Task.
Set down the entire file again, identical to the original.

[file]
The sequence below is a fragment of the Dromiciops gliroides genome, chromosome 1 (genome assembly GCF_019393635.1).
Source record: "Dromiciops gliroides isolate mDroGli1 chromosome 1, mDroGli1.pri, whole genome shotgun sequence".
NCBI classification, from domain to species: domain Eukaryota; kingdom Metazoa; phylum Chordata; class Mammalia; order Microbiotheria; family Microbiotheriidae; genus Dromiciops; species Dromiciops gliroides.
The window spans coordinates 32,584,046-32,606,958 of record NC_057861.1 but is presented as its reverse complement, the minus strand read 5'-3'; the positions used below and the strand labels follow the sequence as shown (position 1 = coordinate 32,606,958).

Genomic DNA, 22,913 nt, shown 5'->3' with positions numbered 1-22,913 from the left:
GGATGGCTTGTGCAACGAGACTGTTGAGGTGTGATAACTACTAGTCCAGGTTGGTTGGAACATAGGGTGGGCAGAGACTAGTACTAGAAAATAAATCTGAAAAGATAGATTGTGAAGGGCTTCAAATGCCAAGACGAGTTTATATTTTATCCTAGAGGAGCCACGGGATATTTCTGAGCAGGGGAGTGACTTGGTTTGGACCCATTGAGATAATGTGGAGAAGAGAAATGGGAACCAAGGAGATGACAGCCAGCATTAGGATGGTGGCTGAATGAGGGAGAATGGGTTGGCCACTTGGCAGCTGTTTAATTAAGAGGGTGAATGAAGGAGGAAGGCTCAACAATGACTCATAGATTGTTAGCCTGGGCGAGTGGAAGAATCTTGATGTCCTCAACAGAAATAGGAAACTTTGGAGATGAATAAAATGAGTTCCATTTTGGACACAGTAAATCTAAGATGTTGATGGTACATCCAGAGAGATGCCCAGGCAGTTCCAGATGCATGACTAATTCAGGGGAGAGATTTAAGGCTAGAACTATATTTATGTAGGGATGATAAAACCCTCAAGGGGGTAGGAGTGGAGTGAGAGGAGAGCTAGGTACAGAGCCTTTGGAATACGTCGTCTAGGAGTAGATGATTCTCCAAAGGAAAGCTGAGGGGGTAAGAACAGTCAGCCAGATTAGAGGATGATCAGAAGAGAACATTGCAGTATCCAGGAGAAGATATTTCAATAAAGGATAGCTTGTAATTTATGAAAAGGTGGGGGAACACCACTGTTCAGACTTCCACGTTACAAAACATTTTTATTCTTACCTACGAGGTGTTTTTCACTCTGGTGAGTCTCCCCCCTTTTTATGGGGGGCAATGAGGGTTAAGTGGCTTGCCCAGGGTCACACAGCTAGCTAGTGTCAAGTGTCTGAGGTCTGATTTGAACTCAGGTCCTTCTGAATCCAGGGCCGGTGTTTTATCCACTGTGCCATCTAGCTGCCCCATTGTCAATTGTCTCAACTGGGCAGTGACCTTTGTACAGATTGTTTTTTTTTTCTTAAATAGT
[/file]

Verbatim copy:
The sequence below is a fragment of the Dromiciops gliroides genome, chromosome 1 (genome assembly GCF_019393635.1).
Source record: "Dromiciops gliroides isolate mDroGli1 chromosome 1, mDroGli1.pri, whole genome shotgun sequence".
NCBI classification, from domain to species: domain Eukaryota; kingdom Metazoa; phylum Chordata; class Mammalia; order Microbiotheria; family Microbiotheriidae; genus Dromiciops; species Dromiciops gliroides.
The window spans coordinates 32,584,046-32,606,958 of record NC_057861.1 but is presented as its reverse complement, the minus strand read 5'-3'; the positions used below and the strand labels follow the sequence as shown (position 1 = coordinate 32,606,958).

Genomic DNA, 22,913 nt, shown 5'->3' with positions numbered 1-22,913 from the left:
GGATGGCTTGTGCAACGAGACTGTTGAGGTGTGATAACTACTAGTCCAGGTTGGTTGGAACATAGGGTGGGCAGAGACTAGTACTAGAAAATAAATCTGAAAAGATAGATTGTGAAGGGCTTCAAATGCCAAGACGAGTTTATATTTTATCCTAGAGGAGCCACGGGATATTTCTGAGCAGGGGAGTGACTTGGTTTGGACCCATTGAGATAATGTGGAGAAGAGAAATGGGAACCAAGGAGATGACAGCCAGCATTAGGATGGTGGCTGAATGAGGGAGAATGGGTTGGCCACTTGGCAGCTGTTTAATTAAGAGGGTGAATGAAGGAGGAAGGCTCAACAATGACTCATAGATTGTTAGCCTGGGCGAGTGGAAGAATCTTGATGTCCTCAACAGAAATAGGAAACTTTGGAGATGAATAAAATGAGTTCCATTTTGGACACAGTAAATCTAAGATGTTGATGGTACATCCAGAGAGATGCCCAGGCAGTTCCAGATGCATGACTAATTCAGGGGAGAGATTTAAGGCTAGAACTATATTTATGTAGGGATGATAAAACCCTCAAGGGGGTAGGAGTGGAGTGAGAGGAGAGCTAGGTACAGAGCCTTTGGAATACGTCGTCTAGGAGTAGATGATTCTCCAAAGGAAAGCTGAGGGGGTAAGAACAGTCAGCCAGATTAGAGGATGATCAGAAGAGAACATTGCAGTATCCAGGAGAAGATATTTCAATAAAGGATAGCTTGTAATTTATGAAAAGGTGGGGGAACACCACTGTTCAGACTTCCACGTTACAAAACATTTTTATTCTTACCTACGAGGTGTTTTTCACTCTGGTGAGTCTCCCCCCTTTTTATGGGGGGCAATGAGGGTTAAGTGGCTTGCCCAGGGTCACACAGCTAGCTAGTGTCAAGTGTCTGAGGTCTGATTTGAACTCAGGTCCTTCTGAATCCAGGGCCGGTGTTTTATCCACTGTGCCATCTAGCTGCCCCATTGTCAATTGTCTCAACTGGGCAGTGACCTTTGTACAGATTGTTTTTTTTTTCTTAAATAGT